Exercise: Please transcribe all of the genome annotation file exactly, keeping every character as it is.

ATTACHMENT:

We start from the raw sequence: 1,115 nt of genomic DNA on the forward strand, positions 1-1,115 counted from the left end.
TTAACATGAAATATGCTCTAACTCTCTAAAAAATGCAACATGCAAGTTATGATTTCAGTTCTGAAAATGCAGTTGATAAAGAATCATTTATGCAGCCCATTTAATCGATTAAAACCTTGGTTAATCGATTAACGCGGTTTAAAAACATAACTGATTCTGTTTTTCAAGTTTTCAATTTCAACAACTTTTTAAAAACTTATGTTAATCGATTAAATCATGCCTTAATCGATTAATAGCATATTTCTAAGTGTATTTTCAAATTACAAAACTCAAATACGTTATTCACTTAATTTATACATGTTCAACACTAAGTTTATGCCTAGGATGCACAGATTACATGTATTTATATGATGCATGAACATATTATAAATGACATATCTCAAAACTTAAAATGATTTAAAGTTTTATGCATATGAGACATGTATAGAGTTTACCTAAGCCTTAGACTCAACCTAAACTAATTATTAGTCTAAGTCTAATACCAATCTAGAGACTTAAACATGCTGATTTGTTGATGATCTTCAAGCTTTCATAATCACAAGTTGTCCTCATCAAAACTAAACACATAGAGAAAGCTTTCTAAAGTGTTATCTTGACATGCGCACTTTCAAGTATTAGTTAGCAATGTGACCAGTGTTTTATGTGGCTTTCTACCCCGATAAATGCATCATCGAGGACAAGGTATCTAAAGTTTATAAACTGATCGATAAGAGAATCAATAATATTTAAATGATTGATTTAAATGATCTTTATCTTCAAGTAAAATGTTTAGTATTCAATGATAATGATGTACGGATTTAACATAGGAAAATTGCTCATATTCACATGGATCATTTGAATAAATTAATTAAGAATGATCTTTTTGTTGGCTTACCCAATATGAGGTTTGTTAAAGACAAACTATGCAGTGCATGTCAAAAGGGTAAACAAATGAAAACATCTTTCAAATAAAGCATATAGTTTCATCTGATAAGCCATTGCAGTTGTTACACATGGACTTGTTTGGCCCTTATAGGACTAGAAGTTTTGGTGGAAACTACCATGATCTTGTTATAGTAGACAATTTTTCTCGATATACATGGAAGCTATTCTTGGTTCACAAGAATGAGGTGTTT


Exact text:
We start from the raw sequence: 1,115 nt of genomic DNA on the forward strand, positions 1-1,115 counted from the left end.
TTAACATGAAATATGCTCTAACTCTCTAAAAAATGCAACATGCAAGTTATGATTTCAGTTCTGAAAATGCAGTTGATAAAGAATCATTTATGCAGCCCATTTAATCGATTAAAACCTTGGTTAATCGATTAACGCGGTTTAAAAACATAACTGATTCTGTTTTTCAAGTTTTCAATTTCAACAACTTTTTAAAAACTTATGTTAATCGATTAAATCATGCCTTAATCGATTAATAGCATATTTCTAAGTGTATTTTCAAATTACAAAACTCAAATACGTTATTCACTTAATTTATACATGTTCAACACTAAGTTTATGCCTAGGATGCACAGATTACATGTATTTATATGATGCATGAACATATTATAAATGACATATCTCAAAACTTAAAATGATTTAAAGTTTTATGCATATGAGACATGTATAGAGTTTACCTAAGCCTTAGACTCAACCTAAACTAATTATTAGTCTAAGTCTAATACCAATCTAGAGACTTAAACATGCTGATTTGTTGATGATCTTCAAGCTTTCATAATCACAAGTTGTCCTCATCAAAACTAAACACATAGAGAAAGCTTTCTAAAGTGTTATCTTGACATGCGCACTTTCAAGTATTAGTTAGCAATGTGACCAGTGTTTTATGTGGCTTTCTACCCCGATAAATGCATCATCGAGGACAAGGTATCTAAAGTTTATAAACTGATCGATAAGAGAATCAATAATATTTAAATGATTGATTTAAATGATCTTTATCTTCAAGTAAAATGTTTAGTATTCAATGATAATGATGTACGGATTTAACATAGGAAAATTGCTCATATTCACATGGATCATTTGAATAAATTAATTAAGAATGATCTTTTTGTTGGCTTACCCAATATGAGGTTTGTTAAAGACAAACTATGCAGTGCATGTCAAAAGGGTAAACAAATGAAAACATCTTTCAAATAAAGCATATAGTTTCATCTGATAAGCCATTGCAGTTGTTACACATGGACTTGTTTGGCCCTTATAGGACTAGAAGTTTTGGTGGAAACTACCATGATCTTGTTATAGTAGACAATTTTTCTCGATATACATGGAAGCTATTCTTGGTTCACAAGAATGAGGTGTTT